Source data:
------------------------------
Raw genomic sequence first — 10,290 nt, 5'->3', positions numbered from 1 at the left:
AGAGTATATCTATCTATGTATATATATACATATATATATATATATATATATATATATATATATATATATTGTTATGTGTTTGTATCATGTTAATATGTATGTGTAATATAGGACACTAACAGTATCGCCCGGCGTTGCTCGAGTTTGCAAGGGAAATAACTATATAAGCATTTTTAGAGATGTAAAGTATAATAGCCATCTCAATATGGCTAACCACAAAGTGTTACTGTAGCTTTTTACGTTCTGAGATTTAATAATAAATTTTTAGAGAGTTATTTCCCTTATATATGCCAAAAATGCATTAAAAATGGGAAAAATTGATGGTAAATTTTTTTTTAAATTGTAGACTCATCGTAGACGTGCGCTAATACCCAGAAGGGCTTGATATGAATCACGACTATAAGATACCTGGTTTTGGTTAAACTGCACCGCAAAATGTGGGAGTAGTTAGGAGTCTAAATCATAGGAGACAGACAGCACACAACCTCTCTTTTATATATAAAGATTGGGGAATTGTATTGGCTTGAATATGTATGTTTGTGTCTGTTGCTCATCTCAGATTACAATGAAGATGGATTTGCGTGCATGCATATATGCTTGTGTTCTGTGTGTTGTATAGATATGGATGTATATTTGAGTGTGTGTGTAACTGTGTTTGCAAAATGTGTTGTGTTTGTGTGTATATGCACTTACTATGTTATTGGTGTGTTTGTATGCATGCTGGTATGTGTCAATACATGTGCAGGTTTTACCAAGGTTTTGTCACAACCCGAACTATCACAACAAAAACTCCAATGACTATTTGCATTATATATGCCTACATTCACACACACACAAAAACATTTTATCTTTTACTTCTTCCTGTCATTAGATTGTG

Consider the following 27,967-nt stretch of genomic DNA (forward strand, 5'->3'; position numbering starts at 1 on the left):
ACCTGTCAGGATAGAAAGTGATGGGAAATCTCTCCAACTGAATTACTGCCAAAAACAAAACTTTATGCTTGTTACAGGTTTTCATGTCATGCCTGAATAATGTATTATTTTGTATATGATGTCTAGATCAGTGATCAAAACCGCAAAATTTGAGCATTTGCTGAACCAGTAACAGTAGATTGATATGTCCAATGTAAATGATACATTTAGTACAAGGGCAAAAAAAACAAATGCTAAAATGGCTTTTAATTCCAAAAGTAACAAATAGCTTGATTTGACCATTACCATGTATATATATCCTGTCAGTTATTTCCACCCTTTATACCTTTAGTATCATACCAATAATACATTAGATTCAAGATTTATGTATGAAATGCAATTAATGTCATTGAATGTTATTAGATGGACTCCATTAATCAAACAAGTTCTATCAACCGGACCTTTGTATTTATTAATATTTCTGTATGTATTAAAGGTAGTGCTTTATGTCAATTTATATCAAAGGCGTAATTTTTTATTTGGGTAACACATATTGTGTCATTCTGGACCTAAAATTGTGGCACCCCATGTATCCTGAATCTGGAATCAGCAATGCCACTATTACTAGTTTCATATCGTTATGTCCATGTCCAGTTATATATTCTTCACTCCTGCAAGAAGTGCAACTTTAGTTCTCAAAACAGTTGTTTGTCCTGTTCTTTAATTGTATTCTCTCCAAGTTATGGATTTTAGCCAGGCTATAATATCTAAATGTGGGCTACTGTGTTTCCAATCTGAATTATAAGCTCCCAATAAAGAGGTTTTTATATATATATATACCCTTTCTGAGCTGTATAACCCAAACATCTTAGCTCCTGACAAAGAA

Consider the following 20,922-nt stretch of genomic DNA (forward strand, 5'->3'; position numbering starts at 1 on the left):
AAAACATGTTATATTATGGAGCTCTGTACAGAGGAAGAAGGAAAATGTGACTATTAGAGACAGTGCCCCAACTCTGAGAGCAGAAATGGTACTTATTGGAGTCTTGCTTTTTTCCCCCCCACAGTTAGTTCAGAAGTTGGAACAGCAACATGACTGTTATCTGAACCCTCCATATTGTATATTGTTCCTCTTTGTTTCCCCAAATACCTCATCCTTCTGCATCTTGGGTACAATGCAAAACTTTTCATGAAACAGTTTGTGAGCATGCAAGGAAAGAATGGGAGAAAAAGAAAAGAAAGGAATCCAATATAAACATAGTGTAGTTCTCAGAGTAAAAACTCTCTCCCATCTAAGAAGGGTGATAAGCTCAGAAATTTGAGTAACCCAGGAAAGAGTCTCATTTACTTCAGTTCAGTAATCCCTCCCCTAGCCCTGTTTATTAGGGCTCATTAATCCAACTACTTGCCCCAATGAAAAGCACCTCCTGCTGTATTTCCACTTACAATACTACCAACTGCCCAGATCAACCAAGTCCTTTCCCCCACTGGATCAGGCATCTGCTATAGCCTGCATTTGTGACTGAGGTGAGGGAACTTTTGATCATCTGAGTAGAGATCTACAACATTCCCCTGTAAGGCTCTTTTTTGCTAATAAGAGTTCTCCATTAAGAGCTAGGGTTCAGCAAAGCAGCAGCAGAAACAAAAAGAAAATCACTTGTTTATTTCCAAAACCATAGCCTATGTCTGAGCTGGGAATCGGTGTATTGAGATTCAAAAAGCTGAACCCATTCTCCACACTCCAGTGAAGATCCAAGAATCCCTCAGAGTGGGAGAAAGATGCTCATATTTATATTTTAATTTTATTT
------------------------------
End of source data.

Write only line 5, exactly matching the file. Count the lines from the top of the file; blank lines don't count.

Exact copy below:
Consider the following 20,922-nt stretch of genomic DNA (forward strand, 5'->3'; position numbering starts at 1 on the left):